Why, then, do we see all these expansive claims about the benefits of NFP which have seemingly little to do with avoiding sex or avoiding pregnancy?

MrsD: At the moment Jesus died on the cross, the veil of the temple sanctuary was torn in two from top to bottom. Now the presence of God was immediate; his holiness was not hidden, and the veil ceased to provide a lulling sense of being hidden or protected from the gaze of God. 

NFP is not magic. It doesn't divorce-proof your marriage, because married couples who use NFP can still sin in other ways. It only improves communication if a couple chooses to communicate. But it does rend the veil. It strips away the false sense of security and certainty that contraception provides. It shines a sometimes harsh white light on the characters of a husband and wife and how they respond to the necessity for chastity and prudence. Light can help a person see, or it can dazzle and blind. That's not magic. That's exposure to truth. 

Nor is contraception magic. Using the veil of contraception to hide from the demands of chastity might allow you to have sex when otherwise you'd have to abstain, but it doesn't make chastity moot. Hiding behind the veil of contraception may give a false sense of control, but doesn't mean that having sex in a fertile period will actually never result in pregnancy. Why is it that Mary is praised for asking how it's possible that she can become pregnant while Zechariah is punished for doubting for asking the same thing? Because Mary's question is predicated on not having sex at all, sex being the natural process through which babies are conceived. Her situation actually requires a miracle. The situation of Zechariah, a married man, does not. Since humans do not actually create life, we do not control whether any particular act of intercourse will or will not result in pregnancy. We can only cooperate with the biological systems God has given us, and if we want to avoid pregnancy, that means avoiding intercourse when scientific observation indicates that the female, whose fertility waxes and wanes, is fertile. Methods of contraception do not provide perfect security if a couple chooses to have sex while the female is fertile. God does not, with the exception of the Incarnation, will that conception take place outside of intercourse (which is why IVF and other assisted-reproduction methods are such grave evils), but pregnancy resulting from intercourse is not a miracle, contraception or no.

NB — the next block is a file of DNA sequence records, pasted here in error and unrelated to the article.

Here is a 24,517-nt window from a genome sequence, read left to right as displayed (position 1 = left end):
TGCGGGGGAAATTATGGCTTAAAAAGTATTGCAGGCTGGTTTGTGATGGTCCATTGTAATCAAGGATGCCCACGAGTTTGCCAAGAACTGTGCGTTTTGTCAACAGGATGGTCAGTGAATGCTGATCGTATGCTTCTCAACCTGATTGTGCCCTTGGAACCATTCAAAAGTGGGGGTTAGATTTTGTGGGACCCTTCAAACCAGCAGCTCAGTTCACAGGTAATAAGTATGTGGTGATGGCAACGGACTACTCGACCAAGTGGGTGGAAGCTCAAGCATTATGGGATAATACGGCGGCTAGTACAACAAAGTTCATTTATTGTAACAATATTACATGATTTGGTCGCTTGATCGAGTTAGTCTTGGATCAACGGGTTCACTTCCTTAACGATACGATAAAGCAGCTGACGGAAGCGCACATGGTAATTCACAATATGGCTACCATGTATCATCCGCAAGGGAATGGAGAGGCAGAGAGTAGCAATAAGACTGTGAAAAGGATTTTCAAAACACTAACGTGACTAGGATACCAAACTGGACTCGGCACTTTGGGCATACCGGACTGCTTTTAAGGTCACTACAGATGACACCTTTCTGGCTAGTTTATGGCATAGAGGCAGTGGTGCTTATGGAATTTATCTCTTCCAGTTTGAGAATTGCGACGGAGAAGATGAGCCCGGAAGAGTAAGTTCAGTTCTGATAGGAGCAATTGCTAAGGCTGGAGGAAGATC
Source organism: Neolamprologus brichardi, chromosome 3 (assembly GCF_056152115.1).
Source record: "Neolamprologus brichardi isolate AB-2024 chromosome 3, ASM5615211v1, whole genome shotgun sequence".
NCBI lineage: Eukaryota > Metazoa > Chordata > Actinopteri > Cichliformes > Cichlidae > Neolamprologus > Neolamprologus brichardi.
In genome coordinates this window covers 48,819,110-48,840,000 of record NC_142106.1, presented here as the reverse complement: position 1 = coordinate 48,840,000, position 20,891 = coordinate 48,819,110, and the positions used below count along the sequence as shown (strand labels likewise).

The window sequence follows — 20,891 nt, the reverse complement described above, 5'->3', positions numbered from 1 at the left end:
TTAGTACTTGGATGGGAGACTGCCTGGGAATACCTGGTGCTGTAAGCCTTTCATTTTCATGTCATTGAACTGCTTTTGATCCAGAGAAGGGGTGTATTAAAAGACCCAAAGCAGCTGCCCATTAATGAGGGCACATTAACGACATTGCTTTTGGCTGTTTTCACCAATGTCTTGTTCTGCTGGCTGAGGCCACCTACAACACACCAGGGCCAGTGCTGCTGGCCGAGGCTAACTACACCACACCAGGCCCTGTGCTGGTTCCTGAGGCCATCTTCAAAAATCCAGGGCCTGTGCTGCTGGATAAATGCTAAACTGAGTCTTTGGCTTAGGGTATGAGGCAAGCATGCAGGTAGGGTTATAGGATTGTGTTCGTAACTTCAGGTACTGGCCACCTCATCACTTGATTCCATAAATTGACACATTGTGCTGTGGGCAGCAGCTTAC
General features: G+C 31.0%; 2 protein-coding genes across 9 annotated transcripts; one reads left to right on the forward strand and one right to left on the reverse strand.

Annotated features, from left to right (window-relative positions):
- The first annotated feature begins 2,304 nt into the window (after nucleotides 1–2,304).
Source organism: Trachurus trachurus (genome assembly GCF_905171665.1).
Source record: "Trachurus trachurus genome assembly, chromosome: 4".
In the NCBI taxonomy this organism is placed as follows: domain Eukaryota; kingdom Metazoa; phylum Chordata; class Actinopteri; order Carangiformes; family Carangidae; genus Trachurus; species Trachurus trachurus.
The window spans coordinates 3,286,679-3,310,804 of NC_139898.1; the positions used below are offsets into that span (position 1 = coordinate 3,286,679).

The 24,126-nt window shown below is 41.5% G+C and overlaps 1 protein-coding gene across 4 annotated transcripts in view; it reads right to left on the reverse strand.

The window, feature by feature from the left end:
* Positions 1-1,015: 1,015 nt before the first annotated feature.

NFP Requires Virtue
Read some news or opinion piece online, and you've almost certain to see advertisements for quick fix remedies: This simple exercise will get you totally ripped in five minutes a day! This little pill burns fat like nothing else! Local mom discovered this one simple trick!

The attraction of such claims is that they promise some desirable result that normally takes a lot of work (building muscle, losing weight, etc.) with very little work or time investment. The alternative is building the habit of actually eating well, exercising, etc. If you do that work, which is hard and requires forming good habits and having the discipline to keep them, you will not only achieve the goals of less fat or more muscle, but also side benefits such as sticking to a schedule, continuing to do things even if they are hard, etc.